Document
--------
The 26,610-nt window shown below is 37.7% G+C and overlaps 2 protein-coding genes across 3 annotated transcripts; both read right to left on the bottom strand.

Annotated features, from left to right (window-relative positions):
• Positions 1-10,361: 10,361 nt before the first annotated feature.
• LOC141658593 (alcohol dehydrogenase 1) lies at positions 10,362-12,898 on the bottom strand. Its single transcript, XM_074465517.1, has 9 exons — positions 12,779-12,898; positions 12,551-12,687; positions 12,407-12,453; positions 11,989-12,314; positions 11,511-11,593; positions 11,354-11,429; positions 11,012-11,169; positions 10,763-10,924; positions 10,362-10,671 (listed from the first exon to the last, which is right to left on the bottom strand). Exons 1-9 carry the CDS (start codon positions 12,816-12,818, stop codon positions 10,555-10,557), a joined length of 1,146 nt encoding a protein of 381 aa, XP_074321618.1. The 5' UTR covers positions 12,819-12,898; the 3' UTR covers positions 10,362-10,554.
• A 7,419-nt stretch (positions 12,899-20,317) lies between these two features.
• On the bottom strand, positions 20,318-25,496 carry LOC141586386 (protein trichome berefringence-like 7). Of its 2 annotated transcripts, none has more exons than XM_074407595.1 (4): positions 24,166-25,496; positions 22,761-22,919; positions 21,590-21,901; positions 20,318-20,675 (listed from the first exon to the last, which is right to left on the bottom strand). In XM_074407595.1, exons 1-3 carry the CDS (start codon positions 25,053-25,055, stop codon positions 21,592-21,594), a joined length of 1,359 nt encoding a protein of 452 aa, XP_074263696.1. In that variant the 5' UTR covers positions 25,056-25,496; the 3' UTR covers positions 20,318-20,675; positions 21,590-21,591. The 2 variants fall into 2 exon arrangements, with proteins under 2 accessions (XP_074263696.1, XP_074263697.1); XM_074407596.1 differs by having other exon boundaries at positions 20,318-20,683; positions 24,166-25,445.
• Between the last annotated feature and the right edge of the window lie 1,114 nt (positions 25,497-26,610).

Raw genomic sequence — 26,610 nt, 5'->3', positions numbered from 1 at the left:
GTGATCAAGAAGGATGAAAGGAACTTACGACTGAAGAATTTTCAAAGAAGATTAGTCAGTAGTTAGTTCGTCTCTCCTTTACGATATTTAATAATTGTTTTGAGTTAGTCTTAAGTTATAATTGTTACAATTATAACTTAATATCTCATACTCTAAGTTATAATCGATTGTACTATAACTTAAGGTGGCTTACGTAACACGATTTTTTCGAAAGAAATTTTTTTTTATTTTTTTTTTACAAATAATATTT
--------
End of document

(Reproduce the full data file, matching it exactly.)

The 26,610-nt window shown below is 37.7% G+C and overlaps 2 protein-coding genes across 3 annotated transcripts; both read right to left on the bottom strand.

Annotated features, from left to right (window-relative positions):
• Positions 1-10,361: 10,361 nt before the first annotated feature.
• LOC141658593 (alcohol dehydrogenase 1) lies at positions 10,362-12,898 on the bottom strand. Its single transcript, XM_074465517.1, has 9 exons — positions 12,779-12,898; positions 12,551-12,687; positions 12,407-12,453; positions 11,989-12,314; positions 11,511-11,593; positions 11,354-11,429; positions 11,012-11,169; positions 10,763-10,924; positions 10,362-10,671 (listed from the first exon to the last, which is right to left on the bottom strand). Exons 1-9 carry the CDS (start codon positions 12,816-12,818, stop codon positions 10,555-10,557), a joined length of 1,146 nt encoding a protein of 381 aa, XP_074321618.1. The 5' UTR covers positions 12,819-12,898; the 3' UTR covers positions 10,362-10,554.
• A 7,419-nt stretch (positions 12,899-20,317) lies between these two features.
• On the bottom strand, positions 20,318-25,496 carry LOC141586386 (protein trichome berefringence-like 7). Of its 2 annotated transcripts, none has more exons than XM_074407595.1 (4): positions 24,166-25,496; positions 22,761-22,919; positions 21,590-21,901; positions 20,318-20,675 (listed from the first exon to the last, which is right to left on the bottom strand). In XM_074407595.1, exons 1-3 carry the CDS (start codon positions 25,053-25,055, stop codon positions 21,592-21,594), a joined length of 1,359 nt encoding a protein of 452 aa, XP_074263696.1. In that variant the 5' UTR covers positions 25,056-25,496; the 3' UTR covers positions 20,318-20,675; positions 21,590-21,591. The 2 variants fall into 2 exon arrangements, with proteins under 2 accessions (XP_074263696.1, XP_074263697.1); XM_074407596.1 differs by having other exon boundaries at positions 20,318-20,683; positions 24,166-25,445.
• Between the last annotated feature and the right edge of the window lie 1,114 nt (positions 25,497-26,610).

Raw genomic sequence — 26,610 nt, 5'->3', positions numbered from 1 at the left:
GTGATCAAGAAGGATGAAAGGAACTTACGACTGAAGAATTTTCAAAGAAGATTAGTCAGTAGTTAGTTCGTCTCTCCTTTACGATATTTAATAATTGTTTTGAGTTAGTCTTAAGTTATAATTGTTACAATTATAACTTAATATCTCATACTCTAAGTTATAATCGATTGTACTATAACTTAAGGTGGCTTACGTAACACGATTTTTTCGAAAGAAATTTTTTTTTATTTTTTTTTTACAAATAATATTT